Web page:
Blandon has also implied that his cocaine sales were, for a time, CIA-approved. He told a San Francisco federal grand jury in 1994 that once the FDN began receiving American taxpayer dollars, the CIA no longer needed his kind of help.
None of the government agencies known to have been involved with Meneses and Blandon would provide the Mercury News with any information about them, despite Freedom of Information Act requests.
Blandon's lawyer, Brunon, said in an interview that his client never told him directly that he was selling cocaine for the CIA, but the prominent Los Angeles defense attorney drew his own conclusions from the "atmosphere of CIA and clandestine activities" that surrounded Blandon and his Nicaraguan friends.
"Was he involved with the CIA? Probably. Was he involved with drugs? Most definitely," Brunon said. "Were those two things involved with each other? They've never said that, obviously. They've never admitted that. But I don't know where these guys get these big aircraft."
That very topic arose during the sensational 1992 cocaine-trafficking trial of Meneses after he was arrested in Nicaragua in connection with a staggering 750-kilo shipment of cocaine. His chief accuser was his friend Enrique Miranda, a relative and former Nicaraguan military intelligence officer who had been Meneses' emissary to the cocaine cartel of Bogota, Colombia. Miranda pleaded guilty to drug charges and agreed to cooperate in exchange for a seven-year sentence.
In a long, handwritten statement he read to Meneses' jury, Miranda revealed the deepest secrets of the Meneses drug ring, earning his old boss a 30-year prison sentence in the process.
"He (Norwin) and his brother Luis Enrique had financed the contra revolution with the benefits of the cocaine they sold," Miranda wrote. "This operation, as Norwin told me, was executed with the collaboration of high-ranking Salvadoran military personnel. They met with officials of the Salvadoran air force, who flew (planes) to Colombia and then left for the U.S., bound for an Air Force base in Texas, as he told me."
Meneses - who has close personal and business ties to a Salvadoran air-force commander and former CIA agent named Marcos Aguado - declined to discuss Miranda's statements during an interview at a prison outside Managua in January. He is scheduled to be paroled this summer, after nearly five years in custody.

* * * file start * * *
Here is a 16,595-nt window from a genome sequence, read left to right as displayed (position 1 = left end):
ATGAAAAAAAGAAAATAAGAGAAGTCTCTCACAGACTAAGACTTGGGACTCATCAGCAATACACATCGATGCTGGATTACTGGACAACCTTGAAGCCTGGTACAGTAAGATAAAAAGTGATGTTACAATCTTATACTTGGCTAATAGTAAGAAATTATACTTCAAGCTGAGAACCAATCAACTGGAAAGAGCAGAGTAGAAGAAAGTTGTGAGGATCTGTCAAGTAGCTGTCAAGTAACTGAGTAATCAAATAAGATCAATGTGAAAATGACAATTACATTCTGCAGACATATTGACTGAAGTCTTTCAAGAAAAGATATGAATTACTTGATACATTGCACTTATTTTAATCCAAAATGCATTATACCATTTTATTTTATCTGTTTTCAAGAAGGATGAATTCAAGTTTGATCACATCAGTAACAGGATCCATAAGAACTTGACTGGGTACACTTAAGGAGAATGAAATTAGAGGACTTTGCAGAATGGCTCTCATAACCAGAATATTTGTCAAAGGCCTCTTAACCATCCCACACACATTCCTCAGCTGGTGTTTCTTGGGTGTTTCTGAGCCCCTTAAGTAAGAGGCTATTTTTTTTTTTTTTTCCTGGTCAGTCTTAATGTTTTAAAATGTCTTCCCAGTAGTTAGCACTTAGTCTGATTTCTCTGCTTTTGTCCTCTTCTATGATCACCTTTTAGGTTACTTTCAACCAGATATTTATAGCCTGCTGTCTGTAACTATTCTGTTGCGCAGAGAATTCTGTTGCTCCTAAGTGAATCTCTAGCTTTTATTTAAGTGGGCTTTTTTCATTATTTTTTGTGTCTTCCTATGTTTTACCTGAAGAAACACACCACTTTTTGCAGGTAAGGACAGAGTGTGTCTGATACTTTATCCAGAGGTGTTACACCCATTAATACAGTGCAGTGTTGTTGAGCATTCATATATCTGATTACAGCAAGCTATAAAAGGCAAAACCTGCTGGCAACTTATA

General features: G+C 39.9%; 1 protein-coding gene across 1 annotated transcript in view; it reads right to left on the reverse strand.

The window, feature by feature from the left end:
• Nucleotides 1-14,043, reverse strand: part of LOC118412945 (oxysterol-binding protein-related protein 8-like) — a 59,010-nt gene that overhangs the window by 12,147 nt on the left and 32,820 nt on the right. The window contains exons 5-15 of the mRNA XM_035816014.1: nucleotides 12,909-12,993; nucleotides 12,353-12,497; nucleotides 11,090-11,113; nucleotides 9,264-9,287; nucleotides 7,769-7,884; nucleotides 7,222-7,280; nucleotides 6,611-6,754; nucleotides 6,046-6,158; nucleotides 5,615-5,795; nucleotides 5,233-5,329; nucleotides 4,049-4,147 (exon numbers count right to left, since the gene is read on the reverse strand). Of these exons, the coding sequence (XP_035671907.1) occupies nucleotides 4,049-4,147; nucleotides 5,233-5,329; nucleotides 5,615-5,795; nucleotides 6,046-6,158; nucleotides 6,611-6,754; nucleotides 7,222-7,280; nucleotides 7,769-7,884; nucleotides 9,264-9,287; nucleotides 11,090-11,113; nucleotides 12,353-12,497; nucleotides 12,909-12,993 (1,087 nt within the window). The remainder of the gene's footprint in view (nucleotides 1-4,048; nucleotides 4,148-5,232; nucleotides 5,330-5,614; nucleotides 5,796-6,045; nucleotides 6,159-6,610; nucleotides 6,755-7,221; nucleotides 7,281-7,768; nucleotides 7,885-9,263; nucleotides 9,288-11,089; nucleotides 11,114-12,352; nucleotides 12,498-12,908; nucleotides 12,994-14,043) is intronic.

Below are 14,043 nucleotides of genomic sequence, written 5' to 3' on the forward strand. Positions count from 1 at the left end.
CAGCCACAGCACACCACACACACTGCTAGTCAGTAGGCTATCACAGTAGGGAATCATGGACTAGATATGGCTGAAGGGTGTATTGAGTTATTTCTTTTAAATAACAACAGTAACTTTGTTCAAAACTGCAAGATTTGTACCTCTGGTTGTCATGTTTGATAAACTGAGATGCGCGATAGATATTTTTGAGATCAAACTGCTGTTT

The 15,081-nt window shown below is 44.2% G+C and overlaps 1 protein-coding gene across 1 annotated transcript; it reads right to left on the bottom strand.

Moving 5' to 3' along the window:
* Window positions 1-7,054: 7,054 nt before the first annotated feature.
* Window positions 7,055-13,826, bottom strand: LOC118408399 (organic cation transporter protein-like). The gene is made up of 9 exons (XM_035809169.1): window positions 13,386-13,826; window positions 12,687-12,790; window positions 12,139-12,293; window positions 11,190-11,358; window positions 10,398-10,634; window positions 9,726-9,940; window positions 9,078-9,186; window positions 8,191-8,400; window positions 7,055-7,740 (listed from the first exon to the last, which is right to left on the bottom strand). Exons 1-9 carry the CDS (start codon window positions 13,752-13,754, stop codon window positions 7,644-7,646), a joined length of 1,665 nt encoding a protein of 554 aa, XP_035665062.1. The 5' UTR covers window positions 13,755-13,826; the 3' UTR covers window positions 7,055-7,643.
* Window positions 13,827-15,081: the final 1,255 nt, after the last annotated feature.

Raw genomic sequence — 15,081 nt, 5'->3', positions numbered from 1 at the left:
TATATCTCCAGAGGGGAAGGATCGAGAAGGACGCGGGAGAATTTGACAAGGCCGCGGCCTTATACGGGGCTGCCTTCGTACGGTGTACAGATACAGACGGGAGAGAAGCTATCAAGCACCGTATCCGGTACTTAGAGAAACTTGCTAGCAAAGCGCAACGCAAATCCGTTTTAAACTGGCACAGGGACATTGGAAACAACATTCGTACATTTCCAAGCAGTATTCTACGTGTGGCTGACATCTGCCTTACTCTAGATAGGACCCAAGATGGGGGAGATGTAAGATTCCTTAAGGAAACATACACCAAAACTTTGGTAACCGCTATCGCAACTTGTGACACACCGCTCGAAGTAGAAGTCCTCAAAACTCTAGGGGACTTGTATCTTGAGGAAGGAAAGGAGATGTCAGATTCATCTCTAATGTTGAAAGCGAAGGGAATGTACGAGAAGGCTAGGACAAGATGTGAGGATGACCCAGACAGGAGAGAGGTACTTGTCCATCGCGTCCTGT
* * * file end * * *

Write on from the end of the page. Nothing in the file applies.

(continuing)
U.S. General Accounting Office records confirm that El Salvador's air force was supplying the CIA's Nicaraguan guerrillas with aircraft and flight support services throughout the mid-1980s.
The same day the Mercury News requested official permission to interview Miranda, he disappeared.
While out on a routine weekend furlough, Miranda failed to return to the Nicaraguan jail where he'd been living since 1992. Though his jailers, who described him as a model prisoner, claimed Miranda had escaped, they didn't call the police until a Mercury News correspondent showed up and discovered he was gone.
He has not been seen in nearly a year.
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THE MIGHTY WURLITZER PLAYS ON
by Gary Webb
Chapter 14 from In the Buzzsaw edited by Kristina Borjesson
Webb was an investigative reporter for nineteen years focusing on government and private sector corruption and winning more than thirty journalism awards. He was one of six reporters at the San Jose Mercury News to win a 1990 Pulitzer Prize for general news reporting for a series of stories on Northern California's 1989 earthquake. He also received the 1997 Media Hero Award from the 2nd Annual Media & Democracy Congress, and in 1996 was named Journalist of the Year by the Bay Area Society of Professional Journalists. In 1994, Webb won the H. L. Mencken Award given by the Free Press Association for a series in the San Jose Mercury News on abuses in the state of California's drug asset forfeiture program. And in 1980, Webb won an Investigative Reporters and Editors (IRE) Award for a series that he coauthored at the Kentucky Post on organized crime in the coal industry. Prior to 1988, Webb worked as a statehouse correspondent for the Cleveland Plain Dealer and was a reporter for the San Jose Mercury News where the "Dark Alliance" series broke in 1996. Months later, Webb was effectively forced out of his job after the San Jose Mercury News retracted their support for his story. He is now a consultant to the California State Legislature's Joint Audit Committee.